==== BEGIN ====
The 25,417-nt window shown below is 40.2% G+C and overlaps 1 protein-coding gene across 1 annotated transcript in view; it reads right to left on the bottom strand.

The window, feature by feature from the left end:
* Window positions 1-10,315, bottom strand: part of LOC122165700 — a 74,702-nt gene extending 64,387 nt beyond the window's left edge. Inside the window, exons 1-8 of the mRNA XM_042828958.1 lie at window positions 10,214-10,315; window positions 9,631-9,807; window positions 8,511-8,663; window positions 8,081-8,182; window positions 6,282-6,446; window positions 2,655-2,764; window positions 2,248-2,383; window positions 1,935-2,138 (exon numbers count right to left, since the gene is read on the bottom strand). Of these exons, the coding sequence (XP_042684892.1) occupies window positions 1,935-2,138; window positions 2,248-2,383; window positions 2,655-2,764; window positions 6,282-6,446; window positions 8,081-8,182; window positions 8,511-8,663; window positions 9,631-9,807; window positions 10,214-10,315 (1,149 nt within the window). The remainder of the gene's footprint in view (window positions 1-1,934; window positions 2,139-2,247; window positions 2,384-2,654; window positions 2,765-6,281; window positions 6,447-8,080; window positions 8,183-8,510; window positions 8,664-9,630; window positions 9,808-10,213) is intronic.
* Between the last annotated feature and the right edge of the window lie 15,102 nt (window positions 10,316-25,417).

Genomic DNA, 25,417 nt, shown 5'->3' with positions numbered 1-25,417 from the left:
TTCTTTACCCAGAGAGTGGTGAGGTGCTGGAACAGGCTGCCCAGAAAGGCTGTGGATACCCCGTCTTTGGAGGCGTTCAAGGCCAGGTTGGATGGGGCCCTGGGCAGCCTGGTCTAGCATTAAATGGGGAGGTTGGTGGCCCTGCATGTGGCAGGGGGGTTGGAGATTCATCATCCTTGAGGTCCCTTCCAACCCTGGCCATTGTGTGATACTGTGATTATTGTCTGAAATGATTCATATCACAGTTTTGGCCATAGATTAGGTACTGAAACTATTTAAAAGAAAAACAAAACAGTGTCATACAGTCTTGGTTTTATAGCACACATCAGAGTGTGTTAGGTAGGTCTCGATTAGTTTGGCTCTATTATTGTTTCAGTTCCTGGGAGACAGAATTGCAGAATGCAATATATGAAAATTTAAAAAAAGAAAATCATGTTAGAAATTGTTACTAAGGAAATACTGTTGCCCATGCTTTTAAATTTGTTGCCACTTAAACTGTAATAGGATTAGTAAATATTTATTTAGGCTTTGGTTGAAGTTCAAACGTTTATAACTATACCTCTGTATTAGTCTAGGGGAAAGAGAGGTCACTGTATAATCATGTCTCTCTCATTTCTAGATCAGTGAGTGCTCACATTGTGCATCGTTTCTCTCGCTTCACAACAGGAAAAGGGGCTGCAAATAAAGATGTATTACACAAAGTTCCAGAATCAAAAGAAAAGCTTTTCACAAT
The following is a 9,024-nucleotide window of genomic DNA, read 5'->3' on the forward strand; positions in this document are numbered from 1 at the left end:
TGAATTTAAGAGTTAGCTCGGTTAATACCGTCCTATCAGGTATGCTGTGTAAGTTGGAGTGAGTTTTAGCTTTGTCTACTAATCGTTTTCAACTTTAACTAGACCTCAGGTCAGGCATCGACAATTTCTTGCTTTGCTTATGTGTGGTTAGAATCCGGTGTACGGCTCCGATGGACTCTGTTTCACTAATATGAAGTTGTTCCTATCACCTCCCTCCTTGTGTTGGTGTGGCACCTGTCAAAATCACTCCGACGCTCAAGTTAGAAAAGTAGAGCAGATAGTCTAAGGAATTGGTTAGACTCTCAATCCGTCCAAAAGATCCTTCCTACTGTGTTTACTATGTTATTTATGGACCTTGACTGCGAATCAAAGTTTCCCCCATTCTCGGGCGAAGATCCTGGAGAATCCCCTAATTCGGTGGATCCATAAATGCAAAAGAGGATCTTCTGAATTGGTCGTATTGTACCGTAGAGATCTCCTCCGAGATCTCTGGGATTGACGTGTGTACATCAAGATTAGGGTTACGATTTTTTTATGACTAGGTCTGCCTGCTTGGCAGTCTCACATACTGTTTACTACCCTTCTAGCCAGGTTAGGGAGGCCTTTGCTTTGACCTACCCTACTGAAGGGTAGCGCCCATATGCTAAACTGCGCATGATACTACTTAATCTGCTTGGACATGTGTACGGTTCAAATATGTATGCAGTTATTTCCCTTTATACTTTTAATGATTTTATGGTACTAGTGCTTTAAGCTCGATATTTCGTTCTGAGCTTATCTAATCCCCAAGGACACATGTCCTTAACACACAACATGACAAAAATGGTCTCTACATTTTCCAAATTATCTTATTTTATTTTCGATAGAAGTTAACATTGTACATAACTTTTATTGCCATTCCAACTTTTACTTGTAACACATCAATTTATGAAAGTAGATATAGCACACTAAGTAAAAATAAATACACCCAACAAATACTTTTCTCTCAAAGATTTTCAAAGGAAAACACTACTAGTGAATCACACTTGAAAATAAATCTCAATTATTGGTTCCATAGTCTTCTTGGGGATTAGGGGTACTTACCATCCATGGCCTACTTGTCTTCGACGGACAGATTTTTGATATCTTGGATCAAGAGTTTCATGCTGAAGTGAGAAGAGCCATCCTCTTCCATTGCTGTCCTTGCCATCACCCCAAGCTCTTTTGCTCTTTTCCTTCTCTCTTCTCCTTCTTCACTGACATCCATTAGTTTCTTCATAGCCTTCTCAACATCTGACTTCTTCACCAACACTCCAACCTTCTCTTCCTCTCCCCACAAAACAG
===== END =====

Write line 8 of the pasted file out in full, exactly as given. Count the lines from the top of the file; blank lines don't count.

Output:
TGAATTTAAGAGTTAGCTCGGTTAATACCGTCCTATCAGGTATGCTGTGTAAGTTGGAGTGAGTTTTAGCTTTGTCTACTAATCGTTTTCAACTTTAACTAGACCTCAGGTCAGGCATCGACAATTTCTTGCTTTGCTTATGTGTGGTTAGAATCCGGTGTACGGCTCCGATGGACTCTGTTTCACTAATATGAAGTTGTTCCTATCACCTCCCTCCTTGTGTTGGTGTGGCACCTGTCAAAATCACTCCGACGCTCAAGTTAGAAAAGTAGAGCAGATAGTCTAAGGAATTGGTTAGACTCTCAATCCGTCCAAAAGATCCTTCCTACTGTGTTTACTATGTTATTTATGGACCTTGACTGCGAATCAAAGTTTCCCCCATTCTCGGGCGAAGATCCTGGAGAATCCCCTAATTCGGTGGATCCATAAATGCAAAAGAGGATCTTCTGAATTGGTCGTATTGTACCGTAGAGATCTCCTCCGAGATCTCTGGGATTGACGTGTGTACATCAAGATTAGGGTTACGATTTTTTTATGACTAGGTCTGCCTGCTTGGCAGTCTCACATACTGTTTACTACCCTTCTAGCCAGGTTAGGGAGGCCTTTGCTTTGACCTACCCTACTGAAGGGTAGCGCCCATATGCTAAACTGCGCATGATACTACTTAATCTGCTTGGACATGTGTACGGTTCAAATATGTATGCAGTTATTTCCCTTTATACTTTTAATGATTTTATGGTACTAGTGCTTTAAGCTCGATATTTCGTTCTGAGCTTATCTAATCCCCAAGGACACATGTCCTTAACACACAACATGACAAAAATGGTCTCTACATTTTCCAAATTATCTTATTTTATTTTCGATAGAAGTTAACATTGTACATAACTTTTATTGCCATTCCAACTTTTACTTGTAACACATCAATTTATGAAAGTAGATATAGCACACTAAGTAAAAATAAATACACCCAACAAATACTTTTCTCTCAAAGATTTTCAAAGGAAAACACTACTAGTGAATCACACTTGAAAATAAATCTCAATTATTGGTTCCATAGTCTTCTTGGGGATTAGGGGTACTTACCATCCATGGCCTACTTGTCTTCGACGGACAGATTTTTGATATCTTGGATCAAGAGTTTCATGCTGAAGTGAGAAGAGCCATCCTCTTCCATTGCTGTCCTTGCCATCACCCCAAGCTCTTTTGCTCTTTTCCTTCTCTCTTCTCCTTCTTCACTGACATCCATTAGTTTCTTCATAGCCTTCTCAACATCTGACTTCTTCACCAACACTCCAACCTTCTCTTCCTCTCCCCACAAAACAG